How plants communicate

We tend to think of plants as very simple living beings, incapable of things like feeling or communicating. However, that thought is long out of date. Today it has been more than demonstrated that plants not only feel, but are capable of communicating, both with each other and with their environment. But what is plant communication? What language do plants use to communicate?

Do plants communicate?

As we have said, it is currently shown that plants feel and communicate . Obviously, they do not do it like us or like most animals, but they certainly do it in their own way and this allows plants to survive, adapt and evolve.

If we take into account that communication is, according to one of the meanings of the RAE, “the transmission of signals by means of a common code to the sender and the receiver”, we cannot be wrong when affirming that Yes, plants communicate .

So it seems logical to ask ourselves: do plants make sounds? Well, although it seems very curious or strange, they do. These are sounds inaudible to the human ear, but a recent study shows that they emit them, and that this is one of the many ways they communicate.

How plants communicate with each other

Plants have two main ways of communicating with each other : compounds or biochemical substances and sounds.

Communication of plants with biochemical compounds

The language of plants , also known as allelopathy , is the main means of communication by which most plant species communicate with each other. This allelopathy consists of the process by which a plant is capable of producing different types of biochemical compounds that have the capacity to affect the growth, reproduction or survival of other organisms close to it.

That is, a plant can produce terpenoids, which are compounds that make it difficult for other plants to grow in the area. In this way, the bearer plant informs the others that they will prefer to expand to other fields, giving the bearer plant more space to obtain nutrients.

Similarly, allelopathy can be used by plants to attract other beneficial plants or species, either because they grow better together or because they help avoid predators.

Plants can also communicate by emitting these volatile organic compounds to adapt to different environmental circumstances. For example, if they are attacked by a pest or predator, they will produce substances that make their taste less palatable, while also releasing the signal for other nearby plants to produce them as well.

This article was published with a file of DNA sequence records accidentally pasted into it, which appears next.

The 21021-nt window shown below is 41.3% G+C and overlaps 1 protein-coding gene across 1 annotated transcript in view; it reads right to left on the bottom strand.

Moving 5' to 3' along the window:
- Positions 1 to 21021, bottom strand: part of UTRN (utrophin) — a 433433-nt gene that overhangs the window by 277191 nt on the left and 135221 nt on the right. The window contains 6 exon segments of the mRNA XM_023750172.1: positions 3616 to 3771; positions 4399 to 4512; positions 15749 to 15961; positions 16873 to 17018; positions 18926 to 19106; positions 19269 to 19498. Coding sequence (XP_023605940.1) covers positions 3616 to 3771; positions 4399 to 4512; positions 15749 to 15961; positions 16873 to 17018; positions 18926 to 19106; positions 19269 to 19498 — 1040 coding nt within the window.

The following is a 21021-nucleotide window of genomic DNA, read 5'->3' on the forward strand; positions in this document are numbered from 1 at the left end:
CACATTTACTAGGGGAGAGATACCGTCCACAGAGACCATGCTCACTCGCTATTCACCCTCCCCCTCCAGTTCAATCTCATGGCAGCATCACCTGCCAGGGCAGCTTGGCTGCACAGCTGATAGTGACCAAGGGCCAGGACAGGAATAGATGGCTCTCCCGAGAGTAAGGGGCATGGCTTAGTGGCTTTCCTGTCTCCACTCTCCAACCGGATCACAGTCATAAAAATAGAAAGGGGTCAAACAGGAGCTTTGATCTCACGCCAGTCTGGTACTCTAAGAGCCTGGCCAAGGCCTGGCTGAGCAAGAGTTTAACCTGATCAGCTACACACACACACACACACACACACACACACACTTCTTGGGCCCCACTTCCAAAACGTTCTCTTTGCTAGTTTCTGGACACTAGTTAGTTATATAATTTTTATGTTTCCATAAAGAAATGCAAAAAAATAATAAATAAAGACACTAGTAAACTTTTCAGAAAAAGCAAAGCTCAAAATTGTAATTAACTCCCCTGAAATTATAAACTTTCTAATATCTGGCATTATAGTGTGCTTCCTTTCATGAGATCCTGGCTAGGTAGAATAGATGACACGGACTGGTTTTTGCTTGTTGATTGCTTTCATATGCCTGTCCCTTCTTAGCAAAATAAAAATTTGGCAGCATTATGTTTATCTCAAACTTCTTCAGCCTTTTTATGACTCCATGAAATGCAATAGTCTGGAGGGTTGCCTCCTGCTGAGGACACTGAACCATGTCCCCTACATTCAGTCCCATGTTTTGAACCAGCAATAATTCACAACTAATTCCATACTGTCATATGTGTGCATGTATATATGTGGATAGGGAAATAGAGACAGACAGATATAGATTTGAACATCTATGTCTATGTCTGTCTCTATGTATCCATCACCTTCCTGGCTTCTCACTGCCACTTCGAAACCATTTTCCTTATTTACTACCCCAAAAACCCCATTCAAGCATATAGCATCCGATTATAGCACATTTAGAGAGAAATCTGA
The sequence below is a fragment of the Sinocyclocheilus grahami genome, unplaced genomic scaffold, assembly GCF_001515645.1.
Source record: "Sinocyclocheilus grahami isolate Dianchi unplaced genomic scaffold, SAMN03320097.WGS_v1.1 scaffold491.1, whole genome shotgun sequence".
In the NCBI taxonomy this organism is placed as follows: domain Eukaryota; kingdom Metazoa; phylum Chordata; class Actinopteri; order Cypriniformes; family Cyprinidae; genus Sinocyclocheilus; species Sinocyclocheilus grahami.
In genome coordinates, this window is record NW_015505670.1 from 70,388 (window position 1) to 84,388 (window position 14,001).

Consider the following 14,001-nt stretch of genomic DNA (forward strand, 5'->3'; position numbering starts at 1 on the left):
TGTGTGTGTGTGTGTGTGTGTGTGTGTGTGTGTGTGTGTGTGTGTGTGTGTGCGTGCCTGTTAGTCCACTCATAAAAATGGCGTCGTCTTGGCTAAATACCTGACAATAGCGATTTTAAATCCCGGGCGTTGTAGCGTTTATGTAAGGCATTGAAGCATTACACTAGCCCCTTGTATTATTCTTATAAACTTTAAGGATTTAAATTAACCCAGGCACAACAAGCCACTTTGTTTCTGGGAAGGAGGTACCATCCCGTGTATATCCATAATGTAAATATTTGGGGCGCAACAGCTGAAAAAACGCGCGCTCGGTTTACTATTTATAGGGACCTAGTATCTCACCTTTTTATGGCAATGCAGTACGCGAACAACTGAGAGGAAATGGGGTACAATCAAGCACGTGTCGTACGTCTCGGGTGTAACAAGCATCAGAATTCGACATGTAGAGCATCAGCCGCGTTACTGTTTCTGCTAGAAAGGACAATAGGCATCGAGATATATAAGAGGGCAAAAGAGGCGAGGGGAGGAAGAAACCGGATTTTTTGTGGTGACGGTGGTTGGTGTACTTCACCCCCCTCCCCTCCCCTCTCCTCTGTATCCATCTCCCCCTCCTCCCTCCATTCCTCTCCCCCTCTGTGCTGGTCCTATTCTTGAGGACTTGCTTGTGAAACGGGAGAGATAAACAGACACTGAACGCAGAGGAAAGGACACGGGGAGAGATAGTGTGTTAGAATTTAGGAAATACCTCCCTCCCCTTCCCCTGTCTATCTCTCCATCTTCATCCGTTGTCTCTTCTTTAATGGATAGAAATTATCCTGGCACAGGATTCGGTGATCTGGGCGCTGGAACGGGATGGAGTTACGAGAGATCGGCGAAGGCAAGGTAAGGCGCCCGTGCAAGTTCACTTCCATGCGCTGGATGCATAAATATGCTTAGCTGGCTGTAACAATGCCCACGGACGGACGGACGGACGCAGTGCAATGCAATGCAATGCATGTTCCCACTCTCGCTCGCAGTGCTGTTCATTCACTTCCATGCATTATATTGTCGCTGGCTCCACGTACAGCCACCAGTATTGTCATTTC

There have also been studies related to the salinity of the environment, in such a way that plants exposed to high salinity, harmful to them, closed their pores and took a response to fight against it, but so did nearby plants not exposed to this salinity of so direct. These volatile organic compounds can be transmitted both through the air and underground, depending on the specific circumstances.

Communication of plants with sounds

Finally, as we said before, there is communication by sounds. Recent studies have shown that plants communicate by ultrasound . Thus, when a plant suffers or is stressed, it emits sounds of ultrasonic frequency. It is believed that these sounds can be used to transmit the information of the danger situation to other plants.

The study [1] was made by observing tobacco and tomato plants, to which microphones with the ability to detect ultrasound had been placed. It was shown that when the plants were in a drought situation or their stems were cut, the sound, produced by cavitation, appeared when small air bubbles were formed and exploded in the xylem.

How plants communicate with the environment

Plants also have different ways of communicating with the environment that surrounds them. They are capable of detecting the difference between top and bottom, something vital for their correct growth, and they do so thanks to the fact that the starch granules are always stored at the bottom of the cells by the action of gravity, which allows them to know in what direction grow.

Similarly, plants have photoreceptors that allow them to distinguish between different light sources. Thus, they can grow in the direction in which there is greater light, thus having less competition with other plants in the environment for sunlight.

If we ask ourselves how plants communicate with humans or other living beings , in the previous section, when we talked about allelopathy , we found the same answer. By producing compounds that worsen the taste, they seek to ward off predatory animals, or attract pollinating insects to their flowers and even consumers of ripe fruits to spread their seeds. In addition, the recent discovery of the sounds emitted by cavitation opens a lot of possibilities in the field of crops.

An example of this communication would be that of acacias , which when they are attacked by ruminants to feed on them, they emit ethylene , which causes nearby acacias to increase their production of tannins, thus activating their defense systems.

There are also plants that secrete aromatic-type substances when attacked by pests or predators, which stimulate a similar response in other nearby plants to dissuade the attacker, and that is that they may be able to distinguish the type of attacker that threatens them and adapt your answer to it.

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